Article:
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Academic Standards and Related Procedures - LLM


A. Applicability of UCLA Student Conduct Code

Students enrolled in the School of Law are subject to the provisions regarding student conduct and procedures governing student discipline contained in the separate publication entitled “UCLA Student Conduct Code.” Copies of this document are available at the main campus Office of the Dean for Students, 1206 Murphy Hall, or online.

B. Cheating, Plagiarism, Multiple Submissions, and Other Forms of Academic Dishonesty

Students caught cheating on examinations or papers, committing plagiarism or submitting work which is a “multiple submission” [i.e., the resubmission of any work which has been previously or simultaneously submitted for credit in identical or similar form in one course to fulfill any of the requirements of another course without the prior consent of the current instructor(s)], or submitting written work drafted or edited in any way by an artificial intelligence (AI) content generator (including but not limited to OpenAI's ChatGPT, Microsoft's Bing AI Chatbot, and Google's Bard), without the prior and explicit approval by the instructor, are subject to University disciplinary proceedings pursuant to the UCLA Student Conduct Code. In the event that the instructor grants approval to use AI content generators in drafting or editing submitted written work, unless the instructor explicitly states otherwise, the student must disclose the name of the AI content generator used and the prompts given to the AI that produced the draft or edited content. Documentation of any resulting proceedings and/or disciplinary action will remain contained in the student's admissions file for the period of time the file is retained. The occurrence of such disciplinary proceedings will be communicated to the Bar Examiners to whom the law school must certify candidates for bar admission.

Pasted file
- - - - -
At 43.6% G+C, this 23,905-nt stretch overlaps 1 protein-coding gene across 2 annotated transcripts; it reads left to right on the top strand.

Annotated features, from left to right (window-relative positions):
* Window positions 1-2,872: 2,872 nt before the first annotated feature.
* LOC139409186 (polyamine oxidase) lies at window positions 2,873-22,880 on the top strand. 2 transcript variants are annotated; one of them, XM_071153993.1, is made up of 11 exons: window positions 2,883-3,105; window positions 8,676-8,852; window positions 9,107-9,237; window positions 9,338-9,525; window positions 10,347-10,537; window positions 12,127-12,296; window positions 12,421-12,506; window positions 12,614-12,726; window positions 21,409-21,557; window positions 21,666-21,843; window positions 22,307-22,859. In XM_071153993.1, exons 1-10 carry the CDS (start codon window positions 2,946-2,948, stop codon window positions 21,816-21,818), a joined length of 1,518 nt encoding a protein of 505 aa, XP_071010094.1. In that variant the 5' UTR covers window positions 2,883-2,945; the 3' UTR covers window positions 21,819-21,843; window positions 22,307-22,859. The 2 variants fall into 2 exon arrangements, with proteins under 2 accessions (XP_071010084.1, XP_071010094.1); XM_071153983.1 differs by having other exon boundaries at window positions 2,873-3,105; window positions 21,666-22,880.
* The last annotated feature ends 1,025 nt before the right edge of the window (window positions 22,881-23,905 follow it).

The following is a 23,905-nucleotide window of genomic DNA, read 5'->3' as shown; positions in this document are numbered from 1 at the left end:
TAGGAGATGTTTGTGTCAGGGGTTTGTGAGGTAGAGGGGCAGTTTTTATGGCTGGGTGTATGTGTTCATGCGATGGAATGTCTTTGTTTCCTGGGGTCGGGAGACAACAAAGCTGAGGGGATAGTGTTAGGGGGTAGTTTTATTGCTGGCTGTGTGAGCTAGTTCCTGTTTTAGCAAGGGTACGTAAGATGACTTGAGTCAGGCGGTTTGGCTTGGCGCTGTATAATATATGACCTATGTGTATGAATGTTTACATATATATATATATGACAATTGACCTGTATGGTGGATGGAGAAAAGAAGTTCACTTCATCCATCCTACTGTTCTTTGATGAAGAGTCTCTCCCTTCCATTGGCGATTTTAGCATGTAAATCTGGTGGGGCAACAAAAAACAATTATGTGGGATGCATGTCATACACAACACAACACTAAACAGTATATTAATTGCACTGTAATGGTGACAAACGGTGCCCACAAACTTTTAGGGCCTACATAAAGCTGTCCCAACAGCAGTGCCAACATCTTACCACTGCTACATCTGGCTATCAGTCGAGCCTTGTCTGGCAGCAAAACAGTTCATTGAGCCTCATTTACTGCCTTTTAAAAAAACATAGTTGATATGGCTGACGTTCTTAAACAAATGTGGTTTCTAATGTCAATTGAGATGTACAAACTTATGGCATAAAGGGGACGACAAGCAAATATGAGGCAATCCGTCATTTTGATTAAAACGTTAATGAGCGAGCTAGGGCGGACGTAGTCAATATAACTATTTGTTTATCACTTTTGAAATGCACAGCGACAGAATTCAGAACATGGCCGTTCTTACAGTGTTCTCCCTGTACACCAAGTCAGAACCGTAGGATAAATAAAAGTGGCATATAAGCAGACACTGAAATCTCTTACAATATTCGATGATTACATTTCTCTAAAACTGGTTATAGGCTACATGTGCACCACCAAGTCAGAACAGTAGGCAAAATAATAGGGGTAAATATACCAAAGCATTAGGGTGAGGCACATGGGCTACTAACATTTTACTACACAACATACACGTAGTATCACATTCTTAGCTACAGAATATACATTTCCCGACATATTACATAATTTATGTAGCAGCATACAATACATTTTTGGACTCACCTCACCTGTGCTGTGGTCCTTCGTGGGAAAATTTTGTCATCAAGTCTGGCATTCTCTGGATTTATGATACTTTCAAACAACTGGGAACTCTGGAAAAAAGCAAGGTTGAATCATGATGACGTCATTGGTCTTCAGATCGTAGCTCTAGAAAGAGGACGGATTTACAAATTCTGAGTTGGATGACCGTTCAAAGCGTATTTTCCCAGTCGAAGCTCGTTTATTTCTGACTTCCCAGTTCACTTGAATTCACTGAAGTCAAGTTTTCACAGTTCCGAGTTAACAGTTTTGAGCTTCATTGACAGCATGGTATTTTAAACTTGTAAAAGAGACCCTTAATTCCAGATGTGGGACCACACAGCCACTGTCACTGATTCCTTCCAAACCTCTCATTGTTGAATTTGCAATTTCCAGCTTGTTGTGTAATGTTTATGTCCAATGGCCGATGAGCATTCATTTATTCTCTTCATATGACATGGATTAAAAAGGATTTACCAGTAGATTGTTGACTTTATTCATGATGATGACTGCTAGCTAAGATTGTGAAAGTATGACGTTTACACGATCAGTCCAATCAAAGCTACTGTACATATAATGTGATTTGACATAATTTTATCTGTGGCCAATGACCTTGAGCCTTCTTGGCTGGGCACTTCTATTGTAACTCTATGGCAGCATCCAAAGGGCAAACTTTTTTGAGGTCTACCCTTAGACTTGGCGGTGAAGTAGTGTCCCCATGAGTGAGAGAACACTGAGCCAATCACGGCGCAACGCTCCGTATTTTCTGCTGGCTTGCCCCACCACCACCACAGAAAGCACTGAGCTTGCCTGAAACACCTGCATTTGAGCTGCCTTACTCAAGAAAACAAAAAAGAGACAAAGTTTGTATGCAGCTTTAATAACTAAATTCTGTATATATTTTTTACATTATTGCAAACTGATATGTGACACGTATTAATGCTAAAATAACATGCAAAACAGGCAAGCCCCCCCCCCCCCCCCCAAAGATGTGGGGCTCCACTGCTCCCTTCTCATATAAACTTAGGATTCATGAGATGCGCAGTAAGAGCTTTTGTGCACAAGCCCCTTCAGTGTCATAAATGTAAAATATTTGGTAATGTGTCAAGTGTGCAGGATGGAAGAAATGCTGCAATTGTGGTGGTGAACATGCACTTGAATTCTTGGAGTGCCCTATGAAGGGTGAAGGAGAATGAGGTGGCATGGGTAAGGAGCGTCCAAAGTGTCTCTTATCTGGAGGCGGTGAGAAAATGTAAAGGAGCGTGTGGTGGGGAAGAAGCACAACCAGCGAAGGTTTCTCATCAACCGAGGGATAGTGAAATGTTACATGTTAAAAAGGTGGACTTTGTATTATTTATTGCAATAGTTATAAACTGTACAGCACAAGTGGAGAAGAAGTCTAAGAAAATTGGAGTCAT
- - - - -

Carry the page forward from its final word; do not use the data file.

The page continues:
C. Report of Disciplinary Proceedings

The School of Law will report to the University for appropriate disciplinary proceedings any misrepresentation by a student of the student's academic record. Should disciplinary proceedings result in a finding that a student has made a willful misrepresentation that finding will be reported to the governing Bar Association or Committee of Bar Examiners of any state in which the student seeks admission to the Bar.

D. Rule Regarding Student Reporting of GPAs